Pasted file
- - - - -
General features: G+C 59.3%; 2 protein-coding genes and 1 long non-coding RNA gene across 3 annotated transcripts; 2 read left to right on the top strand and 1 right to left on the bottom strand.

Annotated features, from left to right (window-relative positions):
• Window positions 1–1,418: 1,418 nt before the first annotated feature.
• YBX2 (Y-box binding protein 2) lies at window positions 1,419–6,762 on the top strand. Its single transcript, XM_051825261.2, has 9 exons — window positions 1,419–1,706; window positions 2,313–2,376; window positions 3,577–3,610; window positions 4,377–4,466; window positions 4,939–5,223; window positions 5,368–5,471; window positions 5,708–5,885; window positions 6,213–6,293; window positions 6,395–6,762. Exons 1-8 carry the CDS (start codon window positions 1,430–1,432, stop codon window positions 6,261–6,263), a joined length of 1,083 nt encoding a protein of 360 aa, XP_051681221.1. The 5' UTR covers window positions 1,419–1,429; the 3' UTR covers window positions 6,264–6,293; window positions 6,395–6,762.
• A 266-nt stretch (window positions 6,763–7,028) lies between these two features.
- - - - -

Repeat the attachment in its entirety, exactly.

General features: G+C 59.3%; 2 protein-coding genes and 1 long non-coding RNA gene across 3 annotated transcripts; 2 read left to right on the top strand and 1 right to left on the bottom strand.

Annotated features, from left to right (window-relative positions):
• Window positions 1–1,418: 1,418 nt before the first annotated feature.
• YBX2 (Y-box binding protein 2) lies at window positions 1,419–6,762 on the top strand. Its single transcript, XM_051825261.2, has 9 exons — window positions 1,419–1,706; window positions 2,313–2,376; window positions 3,577–3,610; window positions 4,377–4,466; window positions 4,939–5,223; window positions 5,368–5,471; window positions 5,708–5,885; window positions 6,213–6,293; window positions 6,395–6,762. Exons 1-8 carry the CDS (start codon window positions 1,430–1,432, stop codon window positions 6,261–6,263), a joined length of 1,083 nt encoding a protein of 360 aa, XP_051681221.1. The 5' UTR covers window positions 1,419–1,429; the 3' UTR covers window positions 6,264–6,293; window positions 6,395–6,762.
• A 266-nt stretch (window positions 6,763–7,028) lies between these two features.